ST. PETERSBURG, Fla.--(BUSINESS WIRE)--It appears that Community Health Systems’ (CHS) crippling debt may have a negative impact on patients in St. Petersburg, Florida. CHS, the corporate owner of Bayfront Health in St. Petersburg, could be facing a federal investigation regarding possible wavering on its commitment to provide charity care to the area’s residents.
According to its most recent U.S. Securities and Exchange Commission filings, CHS received a demand this September from the Department of Justice. The request is for information regarding Bayfront Health’s involvement with Florida’s Low Income Pool Program. This program reimburses hospitals so that they are able to provide charity care to the uninsured.
News of this potential investigation by the Department of Justice comes at a time when CHS is attempting to change the terms of the lease with the city of St. Petersburg that has required an additional amount of charity care and assistance. Currently, a local non-profit organization holds a minority stake in Bayfront Health including half of the seats on the hospital board. This agreement, which has been in effect since 2013, gives the community a voice (and notice) in the operations of the hospital. Now CHS is attempting to undo the agreement including buying the non-profit’s stake. Any changes to the terms need approval from the St. Petersburg City Council as they hold the lease to the land.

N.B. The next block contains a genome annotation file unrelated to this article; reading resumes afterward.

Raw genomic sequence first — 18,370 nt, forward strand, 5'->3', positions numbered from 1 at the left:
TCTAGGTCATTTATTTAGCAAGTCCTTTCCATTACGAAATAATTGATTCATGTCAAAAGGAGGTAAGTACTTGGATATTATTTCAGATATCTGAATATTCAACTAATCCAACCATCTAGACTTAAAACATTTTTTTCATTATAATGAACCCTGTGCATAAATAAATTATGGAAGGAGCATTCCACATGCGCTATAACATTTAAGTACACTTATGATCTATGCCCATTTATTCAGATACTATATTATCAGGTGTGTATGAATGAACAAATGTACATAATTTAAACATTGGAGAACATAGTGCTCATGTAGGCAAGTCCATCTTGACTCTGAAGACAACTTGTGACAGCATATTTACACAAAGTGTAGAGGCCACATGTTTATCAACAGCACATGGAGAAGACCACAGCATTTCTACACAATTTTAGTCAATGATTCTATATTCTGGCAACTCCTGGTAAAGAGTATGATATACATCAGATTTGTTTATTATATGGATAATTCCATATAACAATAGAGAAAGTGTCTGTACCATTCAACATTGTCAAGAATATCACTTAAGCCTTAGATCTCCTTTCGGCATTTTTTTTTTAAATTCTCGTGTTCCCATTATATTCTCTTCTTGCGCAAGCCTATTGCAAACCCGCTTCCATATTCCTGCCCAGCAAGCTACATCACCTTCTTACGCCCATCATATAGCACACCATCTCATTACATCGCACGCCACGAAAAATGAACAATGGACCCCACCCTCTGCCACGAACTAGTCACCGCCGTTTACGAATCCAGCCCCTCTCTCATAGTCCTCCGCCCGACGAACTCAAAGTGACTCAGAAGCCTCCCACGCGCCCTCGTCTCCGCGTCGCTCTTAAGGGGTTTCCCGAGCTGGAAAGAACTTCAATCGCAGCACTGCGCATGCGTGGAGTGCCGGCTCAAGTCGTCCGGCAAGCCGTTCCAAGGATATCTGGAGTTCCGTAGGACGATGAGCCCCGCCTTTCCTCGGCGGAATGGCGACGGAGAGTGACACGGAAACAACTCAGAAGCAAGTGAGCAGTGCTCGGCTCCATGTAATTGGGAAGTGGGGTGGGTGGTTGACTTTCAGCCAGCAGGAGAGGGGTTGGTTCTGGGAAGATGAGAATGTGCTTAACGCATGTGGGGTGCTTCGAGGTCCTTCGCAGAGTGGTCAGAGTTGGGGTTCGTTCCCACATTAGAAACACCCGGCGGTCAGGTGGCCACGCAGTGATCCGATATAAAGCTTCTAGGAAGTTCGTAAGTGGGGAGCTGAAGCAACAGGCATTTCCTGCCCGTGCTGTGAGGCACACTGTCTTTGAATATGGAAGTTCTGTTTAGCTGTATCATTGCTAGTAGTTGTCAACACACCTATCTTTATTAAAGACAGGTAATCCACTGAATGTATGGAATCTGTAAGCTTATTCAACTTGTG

City Council and the public questions CHS' move between the company’s financial instability and the Department of Justice inquiry, members of the City Council and public have raised concerns about CHS’ plan and have raised questions about charity care.
CHS ended the third quarter of 2017 with a net loss of $110 million on revenues of $3.67 billion. This is seriously down from last year’s report when the company reported a net loss of $79 million on revenues of $4.38 billion. CHS also has announced that it will continue to attempt to sell more hospitals and questions have been raised about what this means for Bayfront Health.
“Everything about this deal says proceed with extreme caution. Hospital officials knew about the federal subpoena when they pitched this plan to the City Council in October but failed to mention it,” according to a recent editorial laying out details of the concern.
RNs from National Nurses United have met with city council members and community leaders to voice concern for patients in the area and suggest that patient care outcomes and staffing levels be made available to the public as part of any new agreement. “It is our experience that CHS will attempt to cut corners and make decisions that are not in the best interest of patients, nurses, doctors, and the community. We urge the Council to maintain ownership of Bayfront, keep charity care intact, and make information available to the public,” said Jennifer Holm, RN from Watsonville Community Hospital.
The St. Petersburg City Council will be taking up this issue on December 7.